Google Algorithm Change hints of Medic Rollback.

Steve Paine
Steve 'Chippy' Paine is the UK country manager for Sistrix. "I've been learning about the Internet every day since 1988."
8. October 2018 5 Comments
During the first week of August we saw a surprisingly large algorithm update from Google. At the time, Google said that there wasn't anything that could be done to correct lost traffic.  "There’s no “fix” for pages that may perform less well other than to remain focused on building great content." Today, we see a raft of potential corrections that raise questions about the scope of the original update. According to our data, however, there is more to this change than a simple Medic roll-back.

A quick look at the top Visibility Index changes last week shows two clear stories. Firstly, take a look at the u’s and n’s. It’s not a curve that occurs across the board but a simple dive-down into the keyword groupings for domains with a ‘u’ or an ‘n’ in their graphs would suggest that the algorithm change is connected with Medic.

Lloyds pharmacy and Sk:n Clinics SEO’s will be be celebrating more organic traffic while previous beneficiaries, such as Diet Doctor and BMI Healthcare will have seen negative changes in organic search traffic.

It’s very interesting to note that in some cases, the change is an exact reverse of Visibility Index changes that occurred at the beginning of August. A Medic roll-back would be an easy explanation.

Two ‘your money or your life’ sites that have benefited the most (above) and two that have suffered (below.)

This is not a Medic roll-back

While the u’s and n’s are prevalent, there are other examples that we need to consider. Sites that have been hit negatively with both August and October changes proves that this algorithm change isn’t a simple Medic roll-back. Take a look at these two UK domains that have been hit twice. SEO’s would be advised to take a closer look to try and work out why.

Medical content needs attention and care. ‘Best practice’ example.

‘Your money or your life’ content, referenced in the Google Search Quality Evaluator Guidelines [PDF, see section 2.3], is  an area that needs to be managed with the utmost of care. The results of this weeks change is a chance for everyone working on SEO in the sector to re-analyse best practices using data.  According to our data, one of the sites that SEO’s might want to take a look at is raisingchildren.net.au. This international English-language-only site, with a long, healthy history in the UK, has a visibility driven largely by content in an “articles” sub-directory.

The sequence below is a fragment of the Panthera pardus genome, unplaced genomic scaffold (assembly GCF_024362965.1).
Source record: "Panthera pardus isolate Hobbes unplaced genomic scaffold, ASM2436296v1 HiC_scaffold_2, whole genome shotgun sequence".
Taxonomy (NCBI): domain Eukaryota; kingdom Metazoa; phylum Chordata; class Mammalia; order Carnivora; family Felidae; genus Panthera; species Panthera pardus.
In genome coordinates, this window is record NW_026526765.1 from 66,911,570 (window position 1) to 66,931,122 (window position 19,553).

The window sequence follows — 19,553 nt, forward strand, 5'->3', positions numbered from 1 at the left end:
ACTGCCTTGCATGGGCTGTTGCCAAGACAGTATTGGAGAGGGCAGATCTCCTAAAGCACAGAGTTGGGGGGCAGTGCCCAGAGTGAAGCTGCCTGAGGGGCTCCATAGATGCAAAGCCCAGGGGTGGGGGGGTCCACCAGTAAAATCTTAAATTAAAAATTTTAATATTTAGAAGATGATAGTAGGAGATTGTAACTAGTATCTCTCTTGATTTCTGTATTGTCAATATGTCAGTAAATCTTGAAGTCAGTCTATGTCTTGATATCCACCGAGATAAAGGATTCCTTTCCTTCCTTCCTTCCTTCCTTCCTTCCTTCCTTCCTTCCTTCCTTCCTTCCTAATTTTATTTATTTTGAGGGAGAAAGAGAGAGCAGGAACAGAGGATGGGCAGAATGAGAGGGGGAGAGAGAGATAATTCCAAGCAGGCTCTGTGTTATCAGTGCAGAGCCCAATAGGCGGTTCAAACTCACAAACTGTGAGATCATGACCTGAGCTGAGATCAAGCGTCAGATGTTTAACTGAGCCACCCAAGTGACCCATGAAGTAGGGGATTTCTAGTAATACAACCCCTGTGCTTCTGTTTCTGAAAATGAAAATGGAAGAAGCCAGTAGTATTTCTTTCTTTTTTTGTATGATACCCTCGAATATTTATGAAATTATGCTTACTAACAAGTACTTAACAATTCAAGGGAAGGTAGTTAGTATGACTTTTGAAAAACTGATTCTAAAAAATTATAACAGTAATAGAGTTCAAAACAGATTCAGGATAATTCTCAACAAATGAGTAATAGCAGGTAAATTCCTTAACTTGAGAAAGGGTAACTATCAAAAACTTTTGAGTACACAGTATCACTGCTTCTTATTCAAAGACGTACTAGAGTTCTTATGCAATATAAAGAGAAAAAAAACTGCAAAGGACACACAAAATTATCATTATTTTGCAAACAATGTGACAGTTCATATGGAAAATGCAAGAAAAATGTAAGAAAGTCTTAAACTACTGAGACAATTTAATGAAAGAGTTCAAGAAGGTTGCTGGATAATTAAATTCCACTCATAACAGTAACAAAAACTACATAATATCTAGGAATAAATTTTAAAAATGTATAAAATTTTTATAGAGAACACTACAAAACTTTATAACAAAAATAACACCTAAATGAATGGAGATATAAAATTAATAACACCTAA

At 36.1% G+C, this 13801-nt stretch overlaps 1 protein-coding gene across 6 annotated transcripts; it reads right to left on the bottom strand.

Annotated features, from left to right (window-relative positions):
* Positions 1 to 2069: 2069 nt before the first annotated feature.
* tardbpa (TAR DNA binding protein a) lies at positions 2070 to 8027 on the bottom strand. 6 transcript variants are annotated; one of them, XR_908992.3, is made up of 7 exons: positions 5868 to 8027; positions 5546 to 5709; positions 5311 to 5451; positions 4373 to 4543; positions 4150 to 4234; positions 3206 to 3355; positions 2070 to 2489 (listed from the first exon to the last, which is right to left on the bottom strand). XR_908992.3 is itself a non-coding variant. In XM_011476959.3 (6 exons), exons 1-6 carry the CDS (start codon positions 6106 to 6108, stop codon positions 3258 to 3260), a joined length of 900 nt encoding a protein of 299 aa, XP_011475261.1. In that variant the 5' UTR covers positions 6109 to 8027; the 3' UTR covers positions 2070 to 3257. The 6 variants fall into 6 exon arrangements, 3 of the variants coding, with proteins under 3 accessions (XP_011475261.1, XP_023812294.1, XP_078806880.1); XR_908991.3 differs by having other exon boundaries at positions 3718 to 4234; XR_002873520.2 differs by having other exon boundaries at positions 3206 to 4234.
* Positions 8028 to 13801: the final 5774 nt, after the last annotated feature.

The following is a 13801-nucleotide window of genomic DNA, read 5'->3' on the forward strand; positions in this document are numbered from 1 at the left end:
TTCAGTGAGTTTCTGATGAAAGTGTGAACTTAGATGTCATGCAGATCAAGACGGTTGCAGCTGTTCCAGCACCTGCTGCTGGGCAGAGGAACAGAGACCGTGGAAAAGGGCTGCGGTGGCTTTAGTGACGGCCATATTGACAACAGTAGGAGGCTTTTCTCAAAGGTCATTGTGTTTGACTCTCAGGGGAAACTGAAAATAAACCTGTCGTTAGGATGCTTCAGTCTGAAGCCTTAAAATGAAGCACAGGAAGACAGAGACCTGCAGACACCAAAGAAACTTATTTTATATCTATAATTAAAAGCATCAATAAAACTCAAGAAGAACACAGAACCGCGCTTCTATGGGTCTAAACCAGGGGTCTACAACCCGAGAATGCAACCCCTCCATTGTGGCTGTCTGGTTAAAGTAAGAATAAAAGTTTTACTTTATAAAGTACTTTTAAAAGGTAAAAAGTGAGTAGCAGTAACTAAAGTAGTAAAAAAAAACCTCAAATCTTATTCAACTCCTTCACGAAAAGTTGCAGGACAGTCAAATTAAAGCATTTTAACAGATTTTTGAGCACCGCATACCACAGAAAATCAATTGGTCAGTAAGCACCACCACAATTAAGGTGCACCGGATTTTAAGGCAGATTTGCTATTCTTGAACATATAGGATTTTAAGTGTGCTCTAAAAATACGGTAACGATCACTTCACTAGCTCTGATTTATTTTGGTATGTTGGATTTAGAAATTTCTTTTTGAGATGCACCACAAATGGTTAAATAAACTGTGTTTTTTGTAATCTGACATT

USA, NL and other country visibility.

As we check through SERPs visibility data for other countries we see the same trend. The USA top-10 shows many examples.

In the Netherlands we aren’t seeing as many corrections but one of the biggest gains of the week is from a domain that lost heavily in the first round of the Medic update.

And finally in Poland, it’s the same story. Here’s the list of Top 10 movers and shakers.

We’ve also covered the Medic 2 update in detail on our German, Spanish and Italian pages.

Our advice.

‘What Google Says’ is the focus of our SEO data and tools and our advice is always the same. Take note of what has happened and find best practices. Learn from ‘what Google says’ through data.

Free Tool. Check any domain for Medic-2 impact.

We’ve just updated our free Google Updates check tool with the Medic 2 information. Simply enter a domain and select the country, hit the search icon and we’ll tell you how much the domain was affected.

Adam
8. October 2018, 20:02

Great post and nice foundings!
Is there a chance you’ll update your ‘Google Updates check’ tool for other countries from sistrix toobox?

Steve Paine
9. October 2018, 12:32

Yes. I have a change-request in for that! [Chippy] Stay tuned.

Adriana
9. October 2018, 17:48

Does anyone know what happens to Google’s earnings when websites with google-adds downgrades?

Thank you

16. October 2018, 09:24

I totally agree with Adriana. The best YMYL information comes from sites that are actually selling and doing the things that they are experts in. I am a little cynical (being whiter than white in my SEO strategy) and think that Google favoured the smaller and more detailed helpful sites and changed their mind because the larger information focussed sites are much more likely to use Ad Sense and they saw a dip in revenue. But at the end of the day they will always do what users want to I think that is the reason for the partial ‘rollback’ if that’s the best description for it.

[…] Google Algorithm Change hints of Medic Rollback. […]